Faculty Experts

Dr. Kathleen Fine-Dare

Dr. Kathleen Fine-Dare
Professor of Anthropology &
Co-Coordinator and Professor for Gender & Women’s Studies


  • Ethnographic Methods and Theory
  • The Inca and Other South American Civilizations
  • Culture, Gender, Sexuality, and Race
  • Addressing Intimate Violence through Indigenous Feminist Thought
  • Histories of Amateur and Academic Anthropology and Archaeology
  • Museums and Global Heritage Studies
  • Native American Cultural Rights, NAGPRA, and Repatriation
  • Indigeneity, Urban Festivals, and Identity in South America
  • Anthropology of Spirituality and Materiality (e.g., Power of Masks)


  • Ph.D., Anthropology, University of Illinois, Urbana-Champaign
  • M.A., Anthropology, University of Illinois, Urbana-Champaign
  • B.A., Anthropology, DePauw University 

Curriculum Vitae


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Dr. Kathleen Fine-Dare is available to comment on topics related to areas of interest or expertise. If you need further assistance, contact Public Affairs at 970-247-7401 or by email.

About Dr. Kathleen Fine-Dare

Kathleen Fine-Dare is a professor of Anthropology, co-coordinator and professor for Gender and Women’s Studies, and an affiliated faculty member in the Native American and Indigenous Studies program at Fort Lewis College. She joined the college in 1983 and has served as chair of the Department of Anthropology twice.

Dr. Fine-Dare conducts anthropological field research each summer in Quito, Ecuador, and taught as a visiting professor in the master’s program in anthropology and culture at Salesian Polytechnic University. In addition, she has done field work in Peru, China and Bolivia. Dr. Fine-Dare has been an invited lecturer at Salesian Polytechnic University, Johns Hopkins University, George Mason University and Doshisha University in Kyoto, Japan. She was an invited panelist at the Second Congress of Ecuadorian Anthropology (2006) and is a past Fulbright Scholar (2004-05, Ecuador).

Dr. Fine-Dare has received many honors from Fort Lewis College, including the Roger Peters Distinguished Professor Award (2009) and the 2005 Featured Scholar recognition. She serves on the American Anthropological Association nominations committee, is an advisory board member of the Latin American Studies Association and is an ad-hoc manuscript reviewer for many journals, including The International Indigenous Policy Journal, Museum Anthropology and American Indian Quarterly. 

In the News

Dr. Fine-Dare was recognized by the Latin American Studies Association with Honorable Mention for the Dolores Cacuango Prize for Best Essay on Ecuadorian research.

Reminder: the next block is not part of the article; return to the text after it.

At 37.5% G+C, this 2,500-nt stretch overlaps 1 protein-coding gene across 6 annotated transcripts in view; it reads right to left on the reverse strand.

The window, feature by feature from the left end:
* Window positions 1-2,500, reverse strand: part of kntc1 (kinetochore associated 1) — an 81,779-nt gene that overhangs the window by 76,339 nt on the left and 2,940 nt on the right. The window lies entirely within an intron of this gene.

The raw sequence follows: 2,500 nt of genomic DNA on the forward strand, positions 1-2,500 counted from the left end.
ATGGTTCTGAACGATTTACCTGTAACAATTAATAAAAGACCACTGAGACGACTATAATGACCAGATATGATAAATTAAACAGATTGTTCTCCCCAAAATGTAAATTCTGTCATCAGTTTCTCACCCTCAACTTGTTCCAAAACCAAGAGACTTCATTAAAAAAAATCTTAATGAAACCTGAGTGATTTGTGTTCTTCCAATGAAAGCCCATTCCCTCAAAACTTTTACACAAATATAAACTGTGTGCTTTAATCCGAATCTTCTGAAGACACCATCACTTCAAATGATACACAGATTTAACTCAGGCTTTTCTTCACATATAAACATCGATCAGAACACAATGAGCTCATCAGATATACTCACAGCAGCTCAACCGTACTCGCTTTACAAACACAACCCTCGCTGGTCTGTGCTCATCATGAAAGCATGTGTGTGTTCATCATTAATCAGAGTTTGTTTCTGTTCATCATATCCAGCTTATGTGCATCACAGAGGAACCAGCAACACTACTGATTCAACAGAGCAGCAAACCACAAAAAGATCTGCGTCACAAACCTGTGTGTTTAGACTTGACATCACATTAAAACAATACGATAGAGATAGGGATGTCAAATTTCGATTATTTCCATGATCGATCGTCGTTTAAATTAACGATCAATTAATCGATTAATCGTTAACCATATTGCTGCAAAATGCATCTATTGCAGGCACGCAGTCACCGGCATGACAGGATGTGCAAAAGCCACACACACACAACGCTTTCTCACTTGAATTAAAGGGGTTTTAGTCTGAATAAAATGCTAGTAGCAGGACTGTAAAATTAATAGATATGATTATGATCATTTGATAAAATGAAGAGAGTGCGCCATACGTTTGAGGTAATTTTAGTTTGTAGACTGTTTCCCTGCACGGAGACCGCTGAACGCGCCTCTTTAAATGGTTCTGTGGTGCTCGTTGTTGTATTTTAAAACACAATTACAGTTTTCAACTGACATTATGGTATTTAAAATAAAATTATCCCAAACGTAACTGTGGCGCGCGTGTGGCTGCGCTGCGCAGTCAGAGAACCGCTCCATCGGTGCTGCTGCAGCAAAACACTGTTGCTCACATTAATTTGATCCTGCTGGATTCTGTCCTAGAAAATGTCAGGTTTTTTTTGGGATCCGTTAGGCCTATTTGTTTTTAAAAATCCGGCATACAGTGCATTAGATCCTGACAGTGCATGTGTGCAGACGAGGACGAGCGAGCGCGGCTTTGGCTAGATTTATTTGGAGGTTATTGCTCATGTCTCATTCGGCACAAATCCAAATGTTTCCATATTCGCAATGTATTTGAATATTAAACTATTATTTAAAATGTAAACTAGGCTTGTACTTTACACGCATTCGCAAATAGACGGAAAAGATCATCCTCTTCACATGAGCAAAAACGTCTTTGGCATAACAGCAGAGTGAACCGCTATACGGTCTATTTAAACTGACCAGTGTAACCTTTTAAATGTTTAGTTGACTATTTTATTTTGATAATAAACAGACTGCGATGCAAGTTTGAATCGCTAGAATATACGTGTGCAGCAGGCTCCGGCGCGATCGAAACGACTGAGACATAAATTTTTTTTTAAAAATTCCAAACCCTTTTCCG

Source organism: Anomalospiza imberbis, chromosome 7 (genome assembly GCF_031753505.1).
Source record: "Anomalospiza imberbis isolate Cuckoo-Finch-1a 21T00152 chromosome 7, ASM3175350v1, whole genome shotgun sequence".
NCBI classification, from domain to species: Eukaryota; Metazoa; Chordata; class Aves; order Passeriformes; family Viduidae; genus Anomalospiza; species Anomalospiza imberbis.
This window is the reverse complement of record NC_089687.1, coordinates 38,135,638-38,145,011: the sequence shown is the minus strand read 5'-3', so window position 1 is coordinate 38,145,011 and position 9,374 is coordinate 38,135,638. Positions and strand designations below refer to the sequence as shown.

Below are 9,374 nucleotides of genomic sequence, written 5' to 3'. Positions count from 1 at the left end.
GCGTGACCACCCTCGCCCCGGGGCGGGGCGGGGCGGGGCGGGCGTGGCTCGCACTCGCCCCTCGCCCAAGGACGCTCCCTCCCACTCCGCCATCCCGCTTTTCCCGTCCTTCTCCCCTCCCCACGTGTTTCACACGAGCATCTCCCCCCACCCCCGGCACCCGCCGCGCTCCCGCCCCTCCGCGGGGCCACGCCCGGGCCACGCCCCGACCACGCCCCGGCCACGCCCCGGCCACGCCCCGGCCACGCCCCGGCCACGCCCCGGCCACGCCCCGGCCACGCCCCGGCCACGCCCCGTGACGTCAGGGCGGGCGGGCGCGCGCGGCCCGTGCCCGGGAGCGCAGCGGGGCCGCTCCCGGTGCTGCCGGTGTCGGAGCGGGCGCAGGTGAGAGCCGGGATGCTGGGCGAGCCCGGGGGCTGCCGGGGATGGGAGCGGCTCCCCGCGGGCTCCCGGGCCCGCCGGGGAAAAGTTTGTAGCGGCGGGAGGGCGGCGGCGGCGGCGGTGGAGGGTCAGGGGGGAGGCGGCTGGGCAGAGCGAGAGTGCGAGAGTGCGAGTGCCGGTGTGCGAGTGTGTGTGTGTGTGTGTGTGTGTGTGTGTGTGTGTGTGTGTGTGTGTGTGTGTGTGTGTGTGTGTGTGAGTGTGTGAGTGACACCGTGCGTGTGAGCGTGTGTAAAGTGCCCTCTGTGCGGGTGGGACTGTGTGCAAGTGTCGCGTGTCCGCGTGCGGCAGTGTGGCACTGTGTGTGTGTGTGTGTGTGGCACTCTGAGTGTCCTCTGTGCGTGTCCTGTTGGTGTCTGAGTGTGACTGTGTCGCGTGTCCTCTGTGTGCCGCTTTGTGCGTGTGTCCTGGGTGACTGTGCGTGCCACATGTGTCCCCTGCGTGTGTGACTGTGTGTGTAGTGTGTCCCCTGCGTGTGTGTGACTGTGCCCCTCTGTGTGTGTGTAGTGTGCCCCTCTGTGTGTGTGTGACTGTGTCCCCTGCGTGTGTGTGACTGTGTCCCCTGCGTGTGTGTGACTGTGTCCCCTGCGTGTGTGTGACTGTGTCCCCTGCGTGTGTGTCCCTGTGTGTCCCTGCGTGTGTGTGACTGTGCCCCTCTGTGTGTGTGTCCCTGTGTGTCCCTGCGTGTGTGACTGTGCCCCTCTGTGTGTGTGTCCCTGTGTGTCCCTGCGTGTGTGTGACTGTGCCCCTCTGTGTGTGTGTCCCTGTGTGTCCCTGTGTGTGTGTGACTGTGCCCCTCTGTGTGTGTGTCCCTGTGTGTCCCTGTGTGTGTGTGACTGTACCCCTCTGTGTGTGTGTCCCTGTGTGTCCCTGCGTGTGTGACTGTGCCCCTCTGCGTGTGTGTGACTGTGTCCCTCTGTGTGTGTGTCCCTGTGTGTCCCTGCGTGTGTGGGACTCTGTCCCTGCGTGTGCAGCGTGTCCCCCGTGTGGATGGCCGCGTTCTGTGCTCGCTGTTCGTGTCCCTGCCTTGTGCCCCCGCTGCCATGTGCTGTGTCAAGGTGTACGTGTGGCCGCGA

Selected Presentations and Publications

Dr. Kathleen S. Fine-Dare (2016): Hidden Histories of Indigeneity in Urban Andean Ecuador: Transubstantiation, Ceremony, and Intention in Quito, Anthropological Forum, DOI: 10.1080/00664677.2016.1225568

Dr. Fine-Dare and Dr. Charles Riggs were invited to participate in a National Science Foundation (NSF), project called "Learning NAGPRA: Resources for Teaching and Training," based at Indiana University and part of a broader NSF initiative on "Cultivating Cultures for Ethical STEM."

Dr. Fine-Dare presented "The Native American Graves Protection and Repatriation Act (NAGPRA) after 25 years: Accomplishments, challenges, and new conversations," at the The Great Laboratory of Humanity international repatriation conference held May 31-June 2, 2016 at the University of Padova, located in Padua, Italy.

"The Andean World," co-editor with Linda J. Seligmann, Routledge, (forthcoming)

"The Claims of Gender: Indigeneity, Sumak Kawsay, and Horizontal Women's Power in Urban Ecuador under the 2008 Political Constitution," International Consortium for Social Development, 2014

"From 'Mestizos' to 'Mashikuna': Global Influences on Discursive, Spatial, and Performed Realizations of Indigeneity in Urban Quito," in "Mestizaje and Globalization: Transformations of Identity and Power," University of Arizona Press, 2014

2014 - To Cover in Order to Discover: A Lecture on Masks and Masking, a lecture given by Dr. Fine-Dare for the Fort Lewis College Professional Associates' Lifelong Learning Series. This lecture closed out a year long exhibit of largely South American masks collected by Dr. Fine-Dare and Emeritus Professor of Political Science, Dr. Byron Dare, displayed in Fort Lewis College's Reed Library, beginning in January, 2013

"Interpreting an Absence: Esther's Legacy at Mesa Verde National Park," with Bryanna N. Durkee, Journal of the West, 50(3):43-50, 2011

Border Crossings: Transnational Americanist Anthropology, University of Nebraska Press, 2009

Review of  "Gender in Real Time: Power and Transience in a Visual Age," by Kath Weston, in The Women's Studies International Forum Journal 26(3): 180-81, 2003

Grave Injustice: The American Indian Repatriation Movement and NAGPRAUniversity of Nebraska Press, 2002